I feel like I’ve approached a new moment in my personal screen printing spirit quest. Like a lifelong friendship or a slow developing drinking problem, screen printing started for one reason and now it’s become something else. One item I’ve definitely been devoting a lot of thought to is the difference between a picture and a picture of a picture. I don’t have it all figured out yet, but something about this gets to the heart of the aesthetic possibilities unique to mechanical imprintation. There’s a reason I haven’t gone back to painting or drawing.
For the time being, I’m trying to be as deliberate as possible about imprints. Here’s an example. It’s a brand new work on canvas that is a picture of a picture: a screenprinted piece made from a recent Polaroid of Erin at home in front of our humongous Bay Window.
The original object is an instant photograph of Erin.
The new object is an photo-screen print depicting the instant photograph object of Erin.
(In this case the added wrinkle is that this is a light on dark print–it is essentially a negative image that reads as positive because it happens to be printed on a black surface. In other words it’s a negative of a negative that makes a positive. I enjoy that this draws out the illusion of image just a little bit further. Up close, there is is no doubt that this effect comes about by thick globs of vigorously applied white ink.)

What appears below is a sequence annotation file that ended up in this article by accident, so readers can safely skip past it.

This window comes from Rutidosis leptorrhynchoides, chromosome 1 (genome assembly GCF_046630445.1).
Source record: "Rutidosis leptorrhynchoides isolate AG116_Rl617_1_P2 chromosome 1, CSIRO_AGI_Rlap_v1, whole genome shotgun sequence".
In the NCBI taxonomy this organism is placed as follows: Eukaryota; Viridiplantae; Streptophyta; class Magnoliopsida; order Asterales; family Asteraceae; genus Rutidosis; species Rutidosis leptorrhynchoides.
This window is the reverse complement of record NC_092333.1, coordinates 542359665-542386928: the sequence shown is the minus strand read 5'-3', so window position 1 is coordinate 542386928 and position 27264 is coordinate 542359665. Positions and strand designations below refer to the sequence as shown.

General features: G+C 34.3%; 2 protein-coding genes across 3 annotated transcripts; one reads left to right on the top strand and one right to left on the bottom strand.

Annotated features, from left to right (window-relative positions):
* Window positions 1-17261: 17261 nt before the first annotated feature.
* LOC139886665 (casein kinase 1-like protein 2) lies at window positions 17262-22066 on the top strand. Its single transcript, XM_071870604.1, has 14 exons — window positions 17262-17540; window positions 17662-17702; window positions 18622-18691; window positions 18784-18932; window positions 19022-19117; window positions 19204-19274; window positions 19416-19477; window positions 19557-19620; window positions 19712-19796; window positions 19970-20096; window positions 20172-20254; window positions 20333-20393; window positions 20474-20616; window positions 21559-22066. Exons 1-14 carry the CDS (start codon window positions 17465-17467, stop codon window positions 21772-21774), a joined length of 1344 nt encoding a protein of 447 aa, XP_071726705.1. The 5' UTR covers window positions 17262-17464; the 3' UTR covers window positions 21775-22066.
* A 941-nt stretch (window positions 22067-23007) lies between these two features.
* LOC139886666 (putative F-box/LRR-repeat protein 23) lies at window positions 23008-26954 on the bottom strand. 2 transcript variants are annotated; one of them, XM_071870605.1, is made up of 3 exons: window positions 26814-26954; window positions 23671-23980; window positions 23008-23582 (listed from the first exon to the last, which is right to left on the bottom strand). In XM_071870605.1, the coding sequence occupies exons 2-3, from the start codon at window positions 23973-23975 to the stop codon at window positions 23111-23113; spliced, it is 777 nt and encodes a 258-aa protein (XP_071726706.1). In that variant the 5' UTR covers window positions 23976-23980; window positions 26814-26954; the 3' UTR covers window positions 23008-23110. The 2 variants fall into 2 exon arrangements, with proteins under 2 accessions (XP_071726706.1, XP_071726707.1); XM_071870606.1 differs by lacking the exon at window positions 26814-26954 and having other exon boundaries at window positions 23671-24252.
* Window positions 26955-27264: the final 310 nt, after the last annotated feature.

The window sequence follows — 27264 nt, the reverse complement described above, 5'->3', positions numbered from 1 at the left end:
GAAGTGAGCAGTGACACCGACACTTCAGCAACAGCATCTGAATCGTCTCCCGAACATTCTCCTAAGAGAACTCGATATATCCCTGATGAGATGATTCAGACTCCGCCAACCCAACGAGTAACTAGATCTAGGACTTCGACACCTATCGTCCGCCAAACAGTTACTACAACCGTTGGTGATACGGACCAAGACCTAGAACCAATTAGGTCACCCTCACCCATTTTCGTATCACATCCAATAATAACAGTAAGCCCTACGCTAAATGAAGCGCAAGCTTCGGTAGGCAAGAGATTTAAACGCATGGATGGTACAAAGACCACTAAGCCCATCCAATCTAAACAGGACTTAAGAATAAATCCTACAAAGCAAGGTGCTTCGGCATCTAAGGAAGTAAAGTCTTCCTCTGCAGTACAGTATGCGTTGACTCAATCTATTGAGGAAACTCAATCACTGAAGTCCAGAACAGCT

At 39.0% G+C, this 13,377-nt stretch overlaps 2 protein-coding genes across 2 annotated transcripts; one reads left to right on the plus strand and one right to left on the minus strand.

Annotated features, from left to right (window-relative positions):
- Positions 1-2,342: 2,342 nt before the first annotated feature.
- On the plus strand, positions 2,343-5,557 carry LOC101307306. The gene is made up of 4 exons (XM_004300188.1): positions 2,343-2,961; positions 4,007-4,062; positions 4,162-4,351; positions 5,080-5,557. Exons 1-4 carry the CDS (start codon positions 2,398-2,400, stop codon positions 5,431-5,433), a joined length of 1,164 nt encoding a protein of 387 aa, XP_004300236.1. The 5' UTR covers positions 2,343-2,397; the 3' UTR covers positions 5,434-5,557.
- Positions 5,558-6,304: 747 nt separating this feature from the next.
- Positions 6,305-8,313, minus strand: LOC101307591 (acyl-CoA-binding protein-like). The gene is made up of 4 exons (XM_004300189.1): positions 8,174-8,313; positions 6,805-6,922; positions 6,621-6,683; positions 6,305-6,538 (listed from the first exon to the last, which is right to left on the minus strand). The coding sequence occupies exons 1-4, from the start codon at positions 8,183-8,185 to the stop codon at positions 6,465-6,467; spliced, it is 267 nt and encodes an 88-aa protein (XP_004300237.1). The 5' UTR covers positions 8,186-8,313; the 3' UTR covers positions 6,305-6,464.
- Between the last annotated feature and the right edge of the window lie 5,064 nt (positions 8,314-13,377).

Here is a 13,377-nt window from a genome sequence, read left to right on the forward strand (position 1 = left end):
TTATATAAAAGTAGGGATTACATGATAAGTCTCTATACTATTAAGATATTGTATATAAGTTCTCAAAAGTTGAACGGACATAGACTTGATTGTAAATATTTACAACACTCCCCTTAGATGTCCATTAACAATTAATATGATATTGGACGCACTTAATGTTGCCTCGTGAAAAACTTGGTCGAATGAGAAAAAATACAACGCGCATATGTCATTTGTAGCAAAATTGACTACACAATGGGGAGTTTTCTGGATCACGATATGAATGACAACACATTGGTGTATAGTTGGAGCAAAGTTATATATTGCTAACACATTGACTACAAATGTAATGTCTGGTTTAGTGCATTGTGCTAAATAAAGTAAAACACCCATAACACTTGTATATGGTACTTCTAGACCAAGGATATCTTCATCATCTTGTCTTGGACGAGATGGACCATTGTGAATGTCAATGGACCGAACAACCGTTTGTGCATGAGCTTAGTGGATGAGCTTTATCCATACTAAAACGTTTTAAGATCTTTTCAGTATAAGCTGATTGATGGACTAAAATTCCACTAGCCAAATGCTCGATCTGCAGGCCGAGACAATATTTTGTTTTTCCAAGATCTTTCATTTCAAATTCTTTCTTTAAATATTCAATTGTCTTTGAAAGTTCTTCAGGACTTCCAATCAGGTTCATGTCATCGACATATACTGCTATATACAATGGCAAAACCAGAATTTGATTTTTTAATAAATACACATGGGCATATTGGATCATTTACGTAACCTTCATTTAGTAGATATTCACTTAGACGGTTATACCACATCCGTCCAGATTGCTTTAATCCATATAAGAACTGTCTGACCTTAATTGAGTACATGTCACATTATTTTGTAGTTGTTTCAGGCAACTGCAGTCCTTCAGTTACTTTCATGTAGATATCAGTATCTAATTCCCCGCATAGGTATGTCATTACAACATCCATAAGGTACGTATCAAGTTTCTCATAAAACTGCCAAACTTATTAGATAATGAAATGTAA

I should say that it’s essential to me that the art works both ways: as an engrossing image and, simultaneously, as physical materials deliberately creating the illusion of an image. And here’s the thing I want to find a way to get across: I think of this as a sort of unwavering optimism about what is beautiful and important in the world. This isn’t meant as a technical deconstruction or a conceptual experiment. The point is an attention to drawing out the deeply multifaceted beauty that exists on many levels in almost everything around us.
A picture of a picture not only shows you something about the image but also compels you to consider the aesthetic & sentimental properties of the photograph object itself.